But how can one "pay with" a disability --- one might be offered relief from his/her debt, or might be released from the legal bonds of the debt, or have certain loans forgiven due to demonstrated conditions of extreme and permanent hardship, or something, but to "pay with" one's misfortune? The usage doesn't even feel grammatical, let alone logical.

I have a friend who was able to have her student loans forgiven based on disability. I checked her credit reports on Credit Karma, the words "paid with disability" do not appear. The debts are reported as "closed-transfered".

Is this disability physical or mental?

oppidum said:   Sorry to hear that your friend has had such misfortune.

I think it sounds like something he might want to do, and probably needs to do -- to have his obligations excused in this way, even if the explanatory phrase that will show up on the credit report is kind of harsh.

Good luck to him.

====
I find the phrase "paid with disability" to be chilling and weird.

Maybe it's just me, maybe it's a common phrasing?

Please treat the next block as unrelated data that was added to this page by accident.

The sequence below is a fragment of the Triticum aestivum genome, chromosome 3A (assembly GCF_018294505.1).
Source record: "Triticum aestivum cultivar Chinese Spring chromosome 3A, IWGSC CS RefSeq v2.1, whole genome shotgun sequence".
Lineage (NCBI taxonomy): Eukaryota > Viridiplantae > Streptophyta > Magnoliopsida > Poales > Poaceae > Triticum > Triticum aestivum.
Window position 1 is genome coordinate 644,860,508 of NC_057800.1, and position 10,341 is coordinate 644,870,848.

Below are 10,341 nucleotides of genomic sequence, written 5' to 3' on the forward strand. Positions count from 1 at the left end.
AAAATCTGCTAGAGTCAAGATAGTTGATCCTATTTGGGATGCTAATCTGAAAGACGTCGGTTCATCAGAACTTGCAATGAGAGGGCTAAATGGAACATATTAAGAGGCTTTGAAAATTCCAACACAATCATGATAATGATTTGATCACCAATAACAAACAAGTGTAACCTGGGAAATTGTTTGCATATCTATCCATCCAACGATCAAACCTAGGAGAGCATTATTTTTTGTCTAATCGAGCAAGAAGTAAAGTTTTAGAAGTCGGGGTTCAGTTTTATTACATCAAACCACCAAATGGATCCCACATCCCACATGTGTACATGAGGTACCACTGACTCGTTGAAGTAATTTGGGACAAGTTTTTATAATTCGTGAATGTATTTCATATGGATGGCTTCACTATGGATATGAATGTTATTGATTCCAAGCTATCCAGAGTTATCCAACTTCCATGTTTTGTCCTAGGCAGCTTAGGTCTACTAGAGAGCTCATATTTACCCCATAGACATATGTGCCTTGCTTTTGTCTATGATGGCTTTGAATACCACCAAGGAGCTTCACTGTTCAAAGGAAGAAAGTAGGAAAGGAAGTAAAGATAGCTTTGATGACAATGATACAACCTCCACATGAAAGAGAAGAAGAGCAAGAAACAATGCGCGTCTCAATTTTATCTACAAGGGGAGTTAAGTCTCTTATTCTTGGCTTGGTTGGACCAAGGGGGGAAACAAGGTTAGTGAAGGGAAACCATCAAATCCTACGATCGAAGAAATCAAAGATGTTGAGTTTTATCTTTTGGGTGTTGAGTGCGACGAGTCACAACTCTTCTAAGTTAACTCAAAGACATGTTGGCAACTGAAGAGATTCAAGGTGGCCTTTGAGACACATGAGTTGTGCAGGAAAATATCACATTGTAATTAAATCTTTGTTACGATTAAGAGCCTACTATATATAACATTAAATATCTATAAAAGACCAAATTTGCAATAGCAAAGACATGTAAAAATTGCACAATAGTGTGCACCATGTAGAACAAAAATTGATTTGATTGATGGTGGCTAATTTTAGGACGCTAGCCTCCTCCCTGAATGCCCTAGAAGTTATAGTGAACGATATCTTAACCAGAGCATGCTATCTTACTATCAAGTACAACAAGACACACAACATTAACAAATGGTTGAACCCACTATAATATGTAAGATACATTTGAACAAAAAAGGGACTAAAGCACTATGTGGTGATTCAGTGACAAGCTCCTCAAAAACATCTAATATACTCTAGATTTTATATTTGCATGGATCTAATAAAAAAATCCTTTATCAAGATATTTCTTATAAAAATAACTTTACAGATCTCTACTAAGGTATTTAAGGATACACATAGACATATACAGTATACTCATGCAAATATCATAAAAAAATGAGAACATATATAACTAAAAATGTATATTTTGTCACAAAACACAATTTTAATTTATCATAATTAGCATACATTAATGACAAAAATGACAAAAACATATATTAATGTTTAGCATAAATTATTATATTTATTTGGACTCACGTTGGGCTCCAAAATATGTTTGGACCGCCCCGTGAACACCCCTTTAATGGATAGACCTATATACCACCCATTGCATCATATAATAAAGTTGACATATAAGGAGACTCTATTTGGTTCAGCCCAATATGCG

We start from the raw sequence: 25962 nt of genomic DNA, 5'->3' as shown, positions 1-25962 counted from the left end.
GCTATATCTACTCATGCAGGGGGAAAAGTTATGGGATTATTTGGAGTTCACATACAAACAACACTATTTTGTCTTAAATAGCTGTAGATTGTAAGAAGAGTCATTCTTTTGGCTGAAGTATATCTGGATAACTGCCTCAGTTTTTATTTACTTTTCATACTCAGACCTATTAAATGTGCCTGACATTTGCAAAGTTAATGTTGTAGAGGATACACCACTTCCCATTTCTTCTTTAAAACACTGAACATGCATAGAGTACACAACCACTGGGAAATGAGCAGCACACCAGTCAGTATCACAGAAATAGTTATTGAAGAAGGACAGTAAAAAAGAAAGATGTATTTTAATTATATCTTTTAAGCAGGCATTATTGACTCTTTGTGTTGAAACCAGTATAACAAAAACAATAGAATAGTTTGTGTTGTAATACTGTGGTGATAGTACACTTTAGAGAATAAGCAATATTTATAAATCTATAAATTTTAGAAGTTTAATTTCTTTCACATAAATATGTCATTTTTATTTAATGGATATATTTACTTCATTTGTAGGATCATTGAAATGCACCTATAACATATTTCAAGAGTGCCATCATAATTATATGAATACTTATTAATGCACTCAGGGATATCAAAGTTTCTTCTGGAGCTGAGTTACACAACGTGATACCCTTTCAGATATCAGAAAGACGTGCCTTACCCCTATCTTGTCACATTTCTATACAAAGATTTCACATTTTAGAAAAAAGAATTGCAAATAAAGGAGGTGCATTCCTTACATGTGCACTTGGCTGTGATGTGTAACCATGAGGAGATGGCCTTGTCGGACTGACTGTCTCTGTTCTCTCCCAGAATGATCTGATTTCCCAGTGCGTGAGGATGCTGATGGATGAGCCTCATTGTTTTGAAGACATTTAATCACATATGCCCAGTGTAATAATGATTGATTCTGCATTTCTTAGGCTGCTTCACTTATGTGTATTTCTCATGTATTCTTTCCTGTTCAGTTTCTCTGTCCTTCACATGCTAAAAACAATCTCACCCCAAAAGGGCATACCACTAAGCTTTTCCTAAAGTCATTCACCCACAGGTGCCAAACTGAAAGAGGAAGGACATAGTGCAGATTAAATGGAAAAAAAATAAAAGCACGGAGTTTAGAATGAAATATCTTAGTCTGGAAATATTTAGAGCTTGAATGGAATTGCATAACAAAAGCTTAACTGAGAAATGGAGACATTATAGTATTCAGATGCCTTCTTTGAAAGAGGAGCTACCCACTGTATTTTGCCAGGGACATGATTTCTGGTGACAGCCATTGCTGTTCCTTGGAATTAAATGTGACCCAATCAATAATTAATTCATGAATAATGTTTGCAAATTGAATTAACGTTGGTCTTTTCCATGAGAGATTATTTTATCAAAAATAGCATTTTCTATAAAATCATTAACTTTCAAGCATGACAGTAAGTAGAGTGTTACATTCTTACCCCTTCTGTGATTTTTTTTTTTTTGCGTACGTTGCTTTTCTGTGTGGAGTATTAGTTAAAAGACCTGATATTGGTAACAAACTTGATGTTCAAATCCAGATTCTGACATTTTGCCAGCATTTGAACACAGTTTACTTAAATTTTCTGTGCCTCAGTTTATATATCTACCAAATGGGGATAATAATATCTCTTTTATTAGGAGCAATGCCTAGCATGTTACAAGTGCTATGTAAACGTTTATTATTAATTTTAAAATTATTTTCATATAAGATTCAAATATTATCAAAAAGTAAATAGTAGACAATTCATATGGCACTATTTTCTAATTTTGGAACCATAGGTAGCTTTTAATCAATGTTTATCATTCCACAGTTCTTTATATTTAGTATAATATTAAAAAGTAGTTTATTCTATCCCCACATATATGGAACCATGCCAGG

But how can one "pay with" a disability --- one might be offered relief from his/her debt, or might be released from the legal bonds of the debt, or have certain loans forgiven due to demonstrated conditions of extreme and permanent hardship, or something, but to "pay with" one's misfortune? The usage doesn't even feel grammatical, let alone logical.

  There are only so many characters that can be used for this code. And there are dozens of options a lender can choose. It's basically to let future potential creditors know that the loan is being paid through disability income. Another option would be paid through insurance, so if some kind of insurance is making payments or paid off the loan. As another poster pointed out, if the person is totally disabled, that would be their income on any future application, and the code on the CR should come as no surprise to the lender.

I have no experience with this, but as a lender I'd consider disability income to be sure to have no future major increase, but also even more sure to continue without interruption. It seems like for an appropriate credit amount, such a borrower would be very low risk.

SlimTim said:   I have no experience with this, but as a lender I'd consider disability income to be sure to have no future major increase, but also even more sure to continue without interruption. It seems like for an appropriate credit amount, such a borrower would be very low risk.